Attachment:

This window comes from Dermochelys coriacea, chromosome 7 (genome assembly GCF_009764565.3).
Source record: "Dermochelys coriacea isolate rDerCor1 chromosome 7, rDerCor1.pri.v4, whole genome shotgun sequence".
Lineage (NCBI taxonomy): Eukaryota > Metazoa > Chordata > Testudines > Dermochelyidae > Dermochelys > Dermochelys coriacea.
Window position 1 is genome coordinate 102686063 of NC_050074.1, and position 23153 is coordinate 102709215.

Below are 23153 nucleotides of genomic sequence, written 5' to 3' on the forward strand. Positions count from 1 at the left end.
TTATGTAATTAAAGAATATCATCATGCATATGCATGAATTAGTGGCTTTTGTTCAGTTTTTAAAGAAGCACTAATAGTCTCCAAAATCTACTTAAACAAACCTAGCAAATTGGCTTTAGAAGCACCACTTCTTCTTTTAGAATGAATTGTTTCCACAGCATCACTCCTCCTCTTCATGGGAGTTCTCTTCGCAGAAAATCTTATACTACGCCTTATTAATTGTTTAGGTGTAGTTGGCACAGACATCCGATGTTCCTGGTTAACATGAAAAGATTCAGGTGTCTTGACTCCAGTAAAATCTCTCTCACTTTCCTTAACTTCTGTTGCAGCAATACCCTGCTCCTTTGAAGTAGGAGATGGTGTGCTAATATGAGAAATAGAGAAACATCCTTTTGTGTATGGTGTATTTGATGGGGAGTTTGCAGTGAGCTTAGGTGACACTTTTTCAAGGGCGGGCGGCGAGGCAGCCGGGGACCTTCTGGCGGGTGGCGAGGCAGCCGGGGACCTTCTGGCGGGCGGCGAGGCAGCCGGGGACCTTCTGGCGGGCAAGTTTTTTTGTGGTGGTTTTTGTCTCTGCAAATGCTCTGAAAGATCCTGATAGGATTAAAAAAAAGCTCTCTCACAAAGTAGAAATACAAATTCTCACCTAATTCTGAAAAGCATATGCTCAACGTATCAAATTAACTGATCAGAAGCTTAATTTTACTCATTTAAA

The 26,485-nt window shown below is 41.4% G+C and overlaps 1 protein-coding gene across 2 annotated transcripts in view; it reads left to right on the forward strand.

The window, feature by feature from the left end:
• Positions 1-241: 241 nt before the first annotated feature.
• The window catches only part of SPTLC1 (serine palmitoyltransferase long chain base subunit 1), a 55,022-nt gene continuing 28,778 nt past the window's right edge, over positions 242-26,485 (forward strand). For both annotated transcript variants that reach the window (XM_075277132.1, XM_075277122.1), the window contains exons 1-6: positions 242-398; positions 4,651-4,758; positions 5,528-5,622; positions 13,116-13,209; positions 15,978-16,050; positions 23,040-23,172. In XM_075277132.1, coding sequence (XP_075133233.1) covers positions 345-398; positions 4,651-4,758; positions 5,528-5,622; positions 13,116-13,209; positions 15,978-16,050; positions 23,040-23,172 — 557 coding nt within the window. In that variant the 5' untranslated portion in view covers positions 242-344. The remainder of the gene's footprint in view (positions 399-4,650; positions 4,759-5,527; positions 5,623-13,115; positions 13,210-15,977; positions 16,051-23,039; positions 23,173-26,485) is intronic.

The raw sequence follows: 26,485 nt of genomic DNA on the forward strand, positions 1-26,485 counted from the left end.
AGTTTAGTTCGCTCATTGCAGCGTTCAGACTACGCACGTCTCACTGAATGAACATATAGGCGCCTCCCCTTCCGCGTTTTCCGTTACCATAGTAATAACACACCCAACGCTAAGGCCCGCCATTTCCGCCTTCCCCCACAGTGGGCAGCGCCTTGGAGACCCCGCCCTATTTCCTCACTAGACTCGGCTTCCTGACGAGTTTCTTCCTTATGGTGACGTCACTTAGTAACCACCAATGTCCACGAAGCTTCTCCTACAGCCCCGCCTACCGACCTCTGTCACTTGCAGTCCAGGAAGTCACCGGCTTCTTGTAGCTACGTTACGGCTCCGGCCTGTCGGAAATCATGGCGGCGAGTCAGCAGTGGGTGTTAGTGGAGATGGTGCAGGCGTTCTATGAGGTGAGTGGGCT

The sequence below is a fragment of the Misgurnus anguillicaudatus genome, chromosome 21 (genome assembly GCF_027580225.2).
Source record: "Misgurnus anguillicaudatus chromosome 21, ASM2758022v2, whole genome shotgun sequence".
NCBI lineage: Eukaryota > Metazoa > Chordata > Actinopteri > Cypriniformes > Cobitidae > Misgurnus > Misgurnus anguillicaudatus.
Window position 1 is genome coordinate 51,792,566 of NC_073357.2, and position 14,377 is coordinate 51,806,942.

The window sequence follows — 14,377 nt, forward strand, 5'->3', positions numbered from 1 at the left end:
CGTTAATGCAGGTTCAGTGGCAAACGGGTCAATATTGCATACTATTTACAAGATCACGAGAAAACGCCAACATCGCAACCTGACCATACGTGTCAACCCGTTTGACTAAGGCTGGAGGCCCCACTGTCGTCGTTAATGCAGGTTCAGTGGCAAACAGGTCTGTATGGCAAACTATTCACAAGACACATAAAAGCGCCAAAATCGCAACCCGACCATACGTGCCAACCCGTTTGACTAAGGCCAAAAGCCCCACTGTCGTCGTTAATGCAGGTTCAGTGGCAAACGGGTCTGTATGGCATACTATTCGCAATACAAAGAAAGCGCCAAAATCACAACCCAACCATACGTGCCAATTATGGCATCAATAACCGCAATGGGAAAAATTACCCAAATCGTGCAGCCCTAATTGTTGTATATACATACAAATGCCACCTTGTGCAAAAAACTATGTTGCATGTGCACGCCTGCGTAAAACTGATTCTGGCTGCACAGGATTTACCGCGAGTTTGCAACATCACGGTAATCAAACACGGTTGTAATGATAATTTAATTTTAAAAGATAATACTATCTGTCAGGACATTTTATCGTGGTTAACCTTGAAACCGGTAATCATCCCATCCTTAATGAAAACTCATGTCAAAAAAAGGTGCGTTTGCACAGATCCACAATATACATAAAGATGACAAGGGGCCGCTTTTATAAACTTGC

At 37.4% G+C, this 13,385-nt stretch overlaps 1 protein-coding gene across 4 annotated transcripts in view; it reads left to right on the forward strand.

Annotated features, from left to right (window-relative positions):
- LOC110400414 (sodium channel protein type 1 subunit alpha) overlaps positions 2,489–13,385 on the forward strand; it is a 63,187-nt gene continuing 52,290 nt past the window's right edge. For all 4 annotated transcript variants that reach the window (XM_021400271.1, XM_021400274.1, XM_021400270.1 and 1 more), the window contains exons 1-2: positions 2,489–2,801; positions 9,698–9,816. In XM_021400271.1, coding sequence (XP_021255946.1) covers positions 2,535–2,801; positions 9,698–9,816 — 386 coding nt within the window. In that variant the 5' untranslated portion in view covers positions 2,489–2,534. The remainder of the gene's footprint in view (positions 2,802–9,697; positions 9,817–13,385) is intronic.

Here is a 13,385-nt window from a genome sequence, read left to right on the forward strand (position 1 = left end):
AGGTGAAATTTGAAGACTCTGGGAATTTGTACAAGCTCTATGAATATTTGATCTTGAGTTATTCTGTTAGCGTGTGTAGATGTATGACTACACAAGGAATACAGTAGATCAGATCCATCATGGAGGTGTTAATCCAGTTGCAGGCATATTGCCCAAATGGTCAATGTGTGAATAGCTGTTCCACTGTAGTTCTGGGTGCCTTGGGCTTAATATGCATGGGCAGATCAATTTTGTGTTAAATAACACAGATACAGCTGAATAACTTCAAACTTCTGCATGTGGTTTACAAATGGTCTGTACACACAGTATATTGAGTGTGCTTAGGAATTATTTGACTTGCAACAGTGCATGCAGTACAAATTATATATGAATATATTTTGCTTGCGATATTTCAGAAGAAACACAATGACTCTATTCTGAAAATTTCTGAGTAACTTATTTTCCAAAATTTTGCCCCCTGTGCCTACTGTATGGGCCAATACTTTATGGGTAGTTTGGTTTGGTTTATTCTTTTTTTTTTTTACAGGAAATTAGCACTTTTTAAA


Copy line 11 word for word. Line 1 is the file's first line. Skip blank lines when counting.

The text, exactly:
The raw sequence follows: 26,485 nt of genomic DNA on the forward strand, positions 1-26,485 counted from the left end.